Real estate industry casts doubt on B.C.'s housing affordability plan

Groups representing B.C.'s developers and realtors are critical of the new housing taxes announced in the budget this week. It's left many in the real estate industry skeptical that the province's 30-point plan will realistically improve affordability.

'We don't see it having any positive impact on affordability,' says Urban Development Institute CEO

The B.C. government's housing measures, announced in the 2018 budget, have drawn criticism from groups representing realtors and developers. (Tina Lovgreen/CBC)

When the provincial government pitched its sweeping housing measures in the B.C. budget this week, it was in the name of affordability.

But the plan has left some in the real estate industry questioning whether it will make housing affordable at all.

"We don't see it having any positive impact on affordability — in fact, it could drive prices up," said Anne McMullin, president and CEO of the Urban Development Institute, which represents B.C.'s real estate development industry.

She pointed first to the increase in the property transfer tax — from three to five per cent — for homes worth more than $3 million, calling it detrimental to the ability to create affordable housing.

"When you're increasing the taxes on the ability to buy land to develop, that can slow down supply because of the high cost. And when you slow down supply, prices go up."

Penalizing the wrong people?

The province's new speculation tax is also drawing criticism.

It will apply to foreign and domestic homeowners who do not pay income tax in B.C., focusing on those who leave their properties vacant.

By 2019, the tax rate will be two per cent of the assessed value and expand to properties not only in the Lower Mainland, but also Victoria, Nanaimo and Kelowna.

"Will it have an impact on the Kelowna real estate market? Yes, it could," said McMullin. "Will that subsequently have an impact on the Okanagan economy? Yes, it could."

She explained about 15 per cent of sales in that city are from people in Alberta purchasing recreational properties.

"I don't think by curbing the sale of homes to people in Alberta who want to vacation in Kelowna addresses the Lower Mainland's housing affordability issue."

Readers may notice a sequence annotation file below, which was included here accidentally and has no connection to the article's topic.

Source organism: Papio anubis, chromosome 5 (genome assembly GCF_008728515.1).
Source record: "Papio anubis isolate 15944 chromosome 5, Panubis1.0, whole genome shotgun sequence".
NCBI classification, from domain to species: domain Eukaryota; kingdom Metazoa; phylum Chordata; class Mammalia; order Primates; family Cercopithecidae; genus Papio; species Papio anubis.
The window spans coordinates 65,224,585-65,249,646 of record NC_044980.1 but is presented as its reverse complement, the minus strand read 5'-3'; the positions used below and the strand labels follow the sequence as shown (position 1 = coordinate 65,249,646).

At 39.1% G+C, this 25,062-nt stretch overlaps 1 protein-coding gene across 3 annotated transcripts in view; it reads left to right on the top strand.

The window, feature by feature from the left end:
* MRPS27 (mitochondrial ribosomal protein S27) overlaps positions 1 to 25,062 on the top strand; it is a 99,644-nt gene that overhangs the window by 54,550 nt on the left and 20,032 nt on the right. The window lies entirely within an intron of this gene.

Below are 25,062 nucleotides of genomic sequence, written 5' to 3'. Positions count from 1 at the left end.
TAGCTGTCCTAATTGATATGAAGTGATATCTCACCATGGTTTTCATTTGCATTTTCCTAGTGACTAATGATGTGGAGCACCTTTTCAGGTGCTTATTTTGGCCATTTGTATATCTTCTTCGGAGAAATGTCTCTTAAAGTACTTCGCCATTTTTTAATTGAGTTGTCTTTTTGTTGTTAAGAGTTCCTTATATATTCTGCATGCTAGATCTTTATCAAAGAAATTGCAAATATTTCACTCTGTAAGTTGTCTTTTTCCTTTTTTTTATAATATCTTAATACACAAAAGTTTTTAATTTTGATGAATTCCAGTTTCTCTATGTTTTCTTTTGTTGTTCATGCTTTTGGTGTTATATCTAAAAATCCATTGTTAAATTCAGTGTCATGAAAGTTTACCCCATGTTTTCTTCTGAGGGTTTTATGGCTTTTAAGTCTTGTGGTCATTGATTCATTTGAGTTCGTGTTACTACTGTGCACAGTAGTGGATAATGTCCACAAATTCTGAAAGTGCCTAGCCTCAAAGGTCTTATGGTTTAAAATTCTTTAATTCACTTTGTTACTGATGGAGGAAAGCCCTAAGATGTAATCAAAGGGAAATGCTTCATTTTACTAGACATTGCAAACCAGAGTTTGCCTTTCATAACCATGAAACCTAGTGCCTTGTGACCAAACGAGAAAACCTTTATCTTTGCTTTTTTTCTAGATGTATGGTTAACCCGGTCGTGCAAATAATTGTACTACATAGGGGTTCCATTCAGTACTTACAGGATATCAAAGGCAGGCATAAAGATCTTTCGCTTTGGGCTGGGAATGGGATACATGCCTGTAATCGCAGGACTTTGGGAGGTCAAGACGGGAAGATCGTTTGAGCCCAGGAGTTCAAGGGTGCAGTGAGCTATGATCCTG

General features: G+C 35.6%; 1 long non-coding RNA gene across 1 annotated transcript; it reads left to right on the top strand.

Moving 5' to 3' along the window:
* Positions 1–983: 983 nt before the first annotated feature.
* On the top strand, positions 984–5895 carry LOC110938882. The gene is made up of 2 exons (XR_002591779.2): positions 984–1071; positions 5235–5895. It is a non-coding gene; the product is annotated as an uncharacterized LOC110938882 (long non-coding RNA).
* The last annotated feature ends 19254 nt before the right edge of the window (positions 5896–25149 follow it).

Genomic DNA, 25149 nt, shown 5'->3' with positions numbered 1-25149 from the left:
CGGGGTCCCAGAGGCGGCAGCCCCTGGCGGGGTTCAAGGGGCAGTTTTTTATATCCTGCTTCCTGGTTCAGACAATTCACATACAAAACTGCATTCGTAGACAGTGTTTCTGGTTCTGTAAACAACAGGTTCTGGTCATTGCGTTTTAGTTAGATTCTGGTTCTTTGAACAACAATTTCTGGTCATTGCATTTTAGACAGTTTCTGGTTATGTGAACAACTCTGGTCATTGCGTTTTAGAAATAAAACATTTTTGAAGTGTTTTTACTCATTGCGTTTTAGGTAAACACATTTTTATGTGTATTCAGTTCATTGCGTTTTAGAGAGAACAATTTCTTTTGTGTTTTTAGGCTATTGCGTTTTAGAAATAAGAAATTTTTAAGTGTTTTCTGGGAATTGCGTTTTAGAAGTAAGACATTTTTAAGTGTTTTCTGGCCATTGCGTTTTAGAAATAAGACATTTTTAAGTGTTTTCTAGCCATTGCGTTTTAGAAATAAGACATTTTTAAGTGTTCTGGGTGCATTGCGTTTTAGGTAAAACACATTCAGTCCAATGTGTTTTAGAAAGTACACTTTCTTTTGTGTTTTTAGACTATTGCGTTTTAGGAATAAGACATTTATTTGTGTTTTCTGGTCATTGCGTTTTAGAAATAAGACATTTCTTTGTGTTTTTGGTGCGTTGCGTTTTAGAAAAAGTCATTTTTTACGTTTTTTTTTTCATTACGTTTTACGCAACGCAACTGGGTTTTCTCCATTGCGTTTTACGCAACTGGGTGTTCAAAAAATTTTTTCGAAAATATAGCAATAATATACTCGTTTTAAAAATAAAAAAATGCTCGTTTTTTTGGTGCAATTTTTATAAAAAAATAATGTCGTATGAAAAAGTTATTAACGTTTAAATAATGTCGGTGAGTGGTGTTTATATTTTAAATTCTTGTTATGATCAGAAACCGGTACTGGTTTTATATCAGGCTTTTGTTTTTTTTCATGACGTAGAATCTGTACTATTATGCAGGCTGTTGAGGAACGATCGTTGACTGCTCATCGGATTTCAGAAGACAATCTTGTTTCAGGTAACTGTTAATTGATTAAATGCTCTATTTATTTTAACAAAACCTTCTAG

Conception-to-completion delays

More supply, more quickly. It's not a new idea, but it's one that is being emphasized again by both developers and realtors.

"When supply is constrained, prices go up, the economy is hampered, and people have fewer opportunities to get into the housing market," said McMullin.

Critics argue the province still needs to address housing supply. (Darryl Dyck/Canadian Press)

"We've done nothing but focus on the demand side over the last number of years: the empty homes tax, the foreign buyers tax, the luxury tax, the mortgage stress test — now we're heaping even more taxes on top of those."

On Wednesday, NDP Finance Minister Carole James defended her approach to attempting to lower housing costs.

She told reporters the goal is to moderate demand and create more supply, adding it's important that people can afford to live where they work.

But Cameron Muir, chief economist with the B.C. Real Estate Association, says a critical issue that still needs to be addressed is the time lag on getting new supply to the market.

"In areas such as Vancouver where just about everything being built is multi-family, it takes five to seven years from conception to completion of a project."

Muir also questioned the expanded foreign buyers tax, which is increasing from 15 to 20 per cent, and extending to regions outside Metro Vancouver to include the Fraser Valley, Victoria, Nanaimo and the Central Okanagan.

He argues only 0.3 per cent of home sale in Kelowna in 2017 were foreign transactions.

"Even eliminating all foreign buyer transactions in these markets is not going to make a difference to the overall price of homes," said Muir.

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